(1) We are committed to working as a team. All aspects of our professional contributions to the project are discussed and agreed upon together, and all tasks – although they might be led by individual team members – are developed through collaborative practice. Devotion to supporting the team, working as a team player, providing constructive critique to your team members, and respecting the interests of the team as a successful working group (without compromising their safety or security, as described below), are paramount.
(2) We are committed to prioritising and championing the people and communities that host us. Our work is driven by local needs, and decision-making is grounded in evidence and robust data gathered in local contexts. We are critically aware of the existing evidence. We attend events and participate in activities that are organised by our host communities. We respect, care for and create long-lasting friendships with our hosts. We aim to abide by local expectations around dress and custom, and if working in communities where the primary language is not our own, we are committed to learning the language. We maintain links with our hosts after the project ends and we support their future professional endeavours.
(3) We are committed to the working hours, professional expectations and responsibilities defined by the overall project directors. We typically work as part of a larger project team guided by wider goals than ours alone. We are aware of their responsibilities, we have read the necessary guidance documents, we have understood and signed the necessary insurance and risk assessment documentation, and in all cases, we respect and abide by the instructions given by the directors. This includes zero tolerance in relation to behaviour that compromises the wellbeing, equality, security or dignity of other human beings, as described below.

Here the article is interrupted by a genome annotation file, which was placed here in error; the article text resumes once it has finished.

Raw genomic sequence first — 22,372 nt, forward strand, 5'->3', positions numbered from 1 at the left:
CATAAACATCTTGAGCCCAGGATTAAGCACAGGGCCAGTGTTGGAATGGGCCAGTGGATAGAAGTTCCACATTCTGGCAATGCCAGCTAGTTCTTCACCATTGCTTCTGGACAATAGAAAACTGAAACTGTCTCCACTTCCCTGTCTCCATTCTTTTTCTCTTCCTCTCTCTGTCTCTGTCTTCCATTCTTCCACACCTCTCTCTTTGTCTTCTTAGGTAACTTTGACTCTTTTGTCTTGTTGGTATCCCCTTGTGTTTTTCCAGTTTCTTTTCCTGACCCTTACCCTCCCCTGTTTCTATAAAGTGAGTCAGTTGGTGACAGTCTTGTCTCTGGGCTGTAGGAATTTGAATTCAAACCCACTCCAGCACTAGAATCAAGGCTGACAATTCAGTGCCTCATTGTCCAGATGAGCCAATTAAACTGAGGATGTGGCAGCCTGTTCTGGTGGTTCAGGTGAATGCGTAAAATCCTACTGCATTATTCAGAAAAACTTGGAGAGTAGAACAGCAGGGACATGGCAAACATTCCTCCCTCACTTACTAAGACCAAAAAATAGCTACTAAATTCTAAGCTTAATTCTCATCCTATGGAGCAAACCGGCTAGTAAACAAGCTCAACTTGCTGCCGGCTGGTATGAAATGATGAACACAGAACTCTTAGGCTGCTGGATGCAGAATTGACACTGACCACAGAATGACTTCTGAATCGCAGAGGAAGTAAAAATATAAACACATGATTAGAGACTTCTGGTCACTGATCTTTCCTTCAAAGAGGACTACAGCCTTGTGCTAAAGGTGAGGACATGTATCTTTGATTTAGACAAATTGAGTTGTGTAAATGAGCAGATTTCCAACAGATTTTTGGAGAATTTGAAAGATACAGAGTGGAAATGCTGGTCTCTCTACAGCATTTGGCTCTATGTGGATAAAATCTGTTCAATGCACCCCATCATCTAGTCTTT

(4) We are representatives and extensions of the University of York and its staff, and of the professional bodies to which we and our project leaders are subscribed. We recognise our duty of care to, and our responsibility for professionalism in, not only the communities where we work and reside, but the university and host of surrounding organisations to which we and our project leaders are accountable. Our behaviours reflect on these institutions and we acknowledge that our direct supervisor is (and therefore we too are) bound by the ethical and professional codes of both York and her other institutional affiliations (the Society for American Archaeology, the American Anthropological Association, the European Association of Archaeologists, the CAA: Computer Applications & Quantitative Methods in Archaeology). Considering these obligations, you agree with the following: